pwd             print current working directory 	cd              change directory 	mkdir           make a subdirectory 	rmdir           remove a subdirectory 

    pwd (print working directory)

    Prints the current working directory on your screen. This is the directory where you are currently located. When you manipulate files and sub-directories, this is where they will (by default) be.
    Here is an example of using pwd:


    cd (change directory)

    This command is used to change the current working directory.
    Here are some examples of using cd:

     	cd datafiles 	cd .. 	cd / 	cd $HOME 

    The last example shows the use of a UNIX environment variable. The $HOME variable always contains the location of your HOME directory. When an environment variable is used in a command, the contents of the variable and substituted for its name, so the above example would end up doing the same thing as if you typed in:

     	cd /homeb/bpowell 

    You can print all of your environment variables by running the "env" command.

    mkdir (make directory)

    This command makes a sub-directory under the current working directory.

     	mkdir junk 

    rmdir (remove directory)

    This command removes (deletes) a sub-directory under the current working directory. The directory to be removed must be empty of all files and sub-directories.

     	rmdir junk 

    Manipulate files

    ls (list files)

    This command is similar to DIR in DOS; it displays a list of all the files in the directory. New users don't have any files in their home directory.

    Here is an example of using this command;


    You will note that the shell prompt reappears, and there is no file listing of the directory contents. This does not mean that there are no files stored there. Just like DOS, UNIX systems support hidden files.

    Here is an example of using the command with switches:

     	ls -la 

    The switch l stands for long listing, and the a switch is for all files, including directories and hidden files. UNIX responds with the following listing of the directory

     	ls -la
    total 6 -rw-rw-r-- 1 jmsmith staff 526 Apr 15 11:03 myletter

    Lets explain what all this means.

     		    permission settings 		    |           number of links to file 		    |           |       username of owner 		    |           |       |           group ownership 		    |           |       |           |         size of file in bytes 		    |           |       |           |         |         date/time of last modification 		    |           |       |           |         |         |                filename 		    |           |       |           |         |         |                | 		    v           v       v           v         v         v                v  		-rw-rw-r--      1       jmsmith     staff     526       Apr 15  11:03    myletter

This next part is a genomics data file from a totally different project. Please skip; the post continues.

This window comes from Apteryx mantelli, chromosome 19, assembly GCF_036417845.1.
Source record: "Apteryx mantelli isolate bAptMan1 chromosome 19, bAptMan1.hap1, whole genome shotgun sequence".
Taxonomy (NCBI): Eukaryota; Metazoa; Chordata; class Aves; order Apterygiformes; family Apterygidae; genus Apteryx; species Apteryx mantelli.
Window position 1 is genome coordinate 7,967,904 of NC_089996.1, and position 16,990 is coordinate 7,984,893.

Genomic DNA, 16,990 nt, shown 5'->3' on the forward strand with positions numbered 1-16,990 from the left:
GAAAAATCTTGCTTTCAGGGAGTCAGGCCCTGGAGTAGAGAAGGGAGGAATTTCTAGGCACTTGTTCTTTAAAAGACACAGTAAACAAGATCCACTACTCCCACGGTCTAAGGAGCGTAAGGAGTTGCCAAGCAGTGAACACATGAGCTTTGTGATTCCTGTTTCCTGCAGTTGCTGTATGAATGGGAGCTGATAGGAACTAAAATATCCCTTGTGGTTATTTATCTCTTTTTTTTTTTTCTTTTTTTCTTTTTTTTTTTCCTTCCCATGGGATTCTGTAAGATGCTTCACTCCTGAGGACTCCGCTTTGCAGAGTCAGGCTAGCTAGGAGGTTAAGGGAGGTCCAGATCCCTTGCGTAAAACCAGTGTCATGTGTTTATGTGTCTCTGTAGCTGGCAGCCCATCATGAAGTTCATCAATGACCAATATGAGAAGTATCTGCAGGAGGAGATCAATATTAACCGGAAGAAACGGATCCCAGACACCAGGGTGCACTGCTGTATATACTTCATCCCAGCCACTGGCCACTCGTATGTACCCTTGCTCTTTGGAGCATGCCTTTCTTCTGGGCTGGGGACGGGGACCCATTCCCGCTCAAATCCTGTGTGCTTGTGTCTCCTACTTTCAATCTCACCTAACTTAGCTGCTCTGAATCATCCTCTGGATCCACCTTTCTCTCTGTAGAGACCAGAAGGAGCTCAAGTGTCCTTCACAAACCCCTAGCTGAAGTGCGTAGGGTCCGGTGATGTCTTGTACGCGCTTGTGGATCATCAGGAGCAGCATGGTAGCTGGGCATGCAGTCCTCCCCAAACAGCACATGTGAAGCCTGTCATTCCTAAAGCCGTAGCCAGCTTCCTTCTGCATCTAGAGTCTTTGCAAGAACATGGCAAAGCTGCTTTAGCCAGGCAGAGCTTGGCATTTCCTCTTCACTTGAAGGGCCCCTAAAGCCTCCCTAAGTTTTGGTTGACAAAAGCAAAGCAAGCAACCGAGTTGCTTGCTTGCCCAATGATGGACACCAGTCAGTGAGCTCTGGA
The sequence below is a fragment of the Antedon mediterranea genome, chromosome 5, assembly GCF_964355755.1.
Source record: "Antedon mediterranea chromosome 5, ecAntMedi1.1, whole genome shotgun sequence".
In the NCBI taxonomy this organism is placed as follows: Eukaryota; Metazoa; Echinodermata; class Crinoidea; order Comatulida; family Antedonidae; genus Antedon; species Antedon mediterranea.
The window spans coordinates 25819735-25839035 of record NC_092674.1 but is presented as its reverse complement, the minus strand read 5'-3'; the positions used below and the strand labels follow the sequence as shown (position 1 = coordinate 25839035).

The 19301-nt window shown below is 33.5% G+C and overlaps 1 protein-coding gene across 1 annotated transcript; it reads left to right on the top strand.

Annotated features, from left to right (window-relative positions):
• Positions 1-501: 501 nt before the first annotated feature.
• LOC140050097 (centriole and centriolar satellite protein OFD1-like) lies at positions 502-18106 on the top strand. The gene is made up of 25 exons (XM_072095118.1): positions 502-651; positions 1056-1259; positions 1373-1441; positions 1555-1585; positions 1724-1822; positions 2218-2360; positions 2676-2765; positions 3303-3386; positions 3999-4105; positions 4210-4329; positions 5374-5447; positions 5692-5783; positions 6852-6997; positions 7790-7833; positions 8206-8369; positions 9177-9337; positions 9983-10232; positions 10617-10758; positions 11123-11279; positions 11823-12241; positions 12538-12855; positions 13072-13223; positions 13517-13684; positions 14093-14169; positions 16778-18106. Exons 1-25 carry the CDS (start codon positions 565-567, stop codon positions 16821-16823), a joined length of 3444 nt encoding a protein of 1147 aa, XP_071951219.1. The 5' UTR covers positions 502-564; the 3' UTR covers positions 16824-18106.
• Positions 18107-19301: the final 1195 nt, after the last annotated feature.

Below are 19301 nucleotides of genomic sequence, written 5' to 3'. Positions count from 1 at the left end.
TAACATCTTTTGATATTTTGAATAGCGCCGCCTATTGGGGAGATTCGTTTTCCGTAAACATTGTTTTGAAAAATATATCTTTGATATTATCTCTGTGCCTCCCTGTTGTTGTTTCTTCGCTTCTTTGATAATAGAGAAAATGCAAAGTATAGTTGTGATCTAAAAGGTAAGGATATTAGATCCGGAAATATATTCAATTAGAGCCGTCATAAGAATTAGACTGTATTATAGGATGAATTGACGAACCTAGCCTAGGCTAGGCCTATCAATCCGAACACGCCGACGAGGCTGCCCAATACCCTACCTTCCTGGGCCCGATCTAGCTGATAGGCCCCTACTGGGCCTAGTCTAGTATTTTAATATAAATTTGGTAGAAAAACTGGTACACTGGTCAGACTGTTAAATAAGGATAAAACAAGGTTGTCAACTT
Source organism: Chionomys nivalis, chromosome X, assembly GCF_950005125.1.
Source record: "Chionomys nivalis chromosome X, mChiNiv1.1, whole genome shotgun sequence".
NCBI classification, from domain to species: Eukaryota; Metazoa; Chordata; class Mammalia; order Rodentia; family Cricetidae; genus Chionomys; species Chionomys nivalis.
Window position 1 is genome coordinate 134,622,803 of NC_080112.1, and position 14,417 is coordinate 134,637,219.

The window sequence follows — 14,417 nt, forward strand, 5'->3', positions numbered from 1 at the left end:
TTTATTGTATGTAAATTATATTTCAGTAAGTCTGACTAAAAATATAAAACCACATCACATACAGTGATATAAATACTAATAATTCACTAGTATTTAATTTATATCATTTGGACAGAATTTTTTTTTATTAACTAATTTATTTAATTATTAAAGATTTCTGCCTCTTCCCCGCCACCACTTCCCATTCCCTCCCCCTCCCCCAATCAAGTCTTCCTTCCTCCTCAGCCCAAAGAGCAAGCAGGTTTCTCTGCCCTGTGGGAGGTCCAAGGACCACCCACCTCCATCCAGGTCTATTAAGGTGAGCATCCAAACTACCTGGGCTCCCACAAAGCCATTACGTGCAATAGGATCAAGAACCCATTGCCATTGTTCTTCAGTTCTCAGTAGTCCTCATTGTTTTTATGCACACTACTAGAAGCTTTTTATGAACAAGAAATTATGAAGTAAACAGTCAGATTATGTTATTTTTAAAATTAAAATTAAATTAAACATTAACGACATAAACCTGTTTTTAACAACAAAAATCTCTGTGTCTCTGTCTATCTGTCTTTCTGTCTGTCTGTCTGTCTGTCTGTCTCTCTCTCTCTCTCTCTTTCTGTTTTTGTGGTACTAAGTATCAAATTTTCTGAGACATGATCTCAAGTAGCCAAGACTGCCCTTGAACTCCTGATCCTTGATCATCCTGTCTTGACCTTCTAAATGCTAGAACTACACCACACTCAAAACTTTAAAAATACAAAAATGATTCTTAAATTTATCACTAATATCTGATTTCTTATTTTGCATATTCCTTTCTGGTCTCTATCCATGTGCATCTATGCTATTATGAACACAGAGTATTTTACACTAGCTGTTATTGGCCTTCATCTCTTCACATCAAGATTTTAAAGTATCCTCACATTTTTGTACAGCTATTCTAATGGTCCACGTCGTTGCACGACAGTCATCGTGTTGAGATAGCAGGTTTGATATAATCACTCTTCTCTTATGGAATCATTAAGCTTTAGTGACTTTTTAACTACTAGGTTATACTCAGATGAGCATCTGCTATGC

The first part reveals the permission settings of the files (-rw-r--r--).
    Each letter stands for a certain access permission. The letters stand for the following:

     	d       this is a directory 	r       read    access 	w       write   access 	x       execute access 	-       no      access 

    There are three sets of permission settings. One for the owner of the file, one for the group of the file, and one for everyone else (others). If we examine permission string in the above example, we see that the file, "myletter" is readable and writable by its owner ("jmsmith") and also readable and writable by anyone in the "staff" group. It is only readable by everyone else.

     		    specifies whether this is a directory or a file 		    |       permissions for the owner of the file 		    |       |         permissions for group members 		    |       |         |        permissions for others 		    |       |         |        | 		    v       v         v        v  		    -       rw-      rw-       r--  

    cat (concatenate files)

    This command is used to combine files or to print files to the screen. By default, the cat command sends its output to your screen (in UNIX we call this standard-output or stdout for short).

    The following command can be used to view the file, ".profile" on stdout:

    	cat   .profile 

    The format of this command specifies that cat will use the file, ".profile" as its input, and send the output to your screen.
    Note: if the file is very large or is not a plain text file, cat will try to print it to the screen anyway, sometimes with undesirable results. The less command is better suited for viewing files than the cat command.

    The cat utility can also be used with the unix shell's output redirection operators to join many files together into a single file. The command:

    	cat  temp  .profile  >   temp1 

    copies the two files (temp and .profile) to a file called temp1.

    The >> is used for appending to the end of an existing file, ie:

    	cat  temp  >>   temp1 

    cp (copy files)

    This command stands for copy, and is used for copying one file to another.


    	cp  .profile  temp2 

    This copies the file .profile to another called temp2. If temp2 had already existed, its previous contents would've been erased.

    Files can also be copied to another directory. The command

    	cp * /usr/tmp 

    would copy all the files in the current directory to the directory /usr/tmp.

    mv (move files)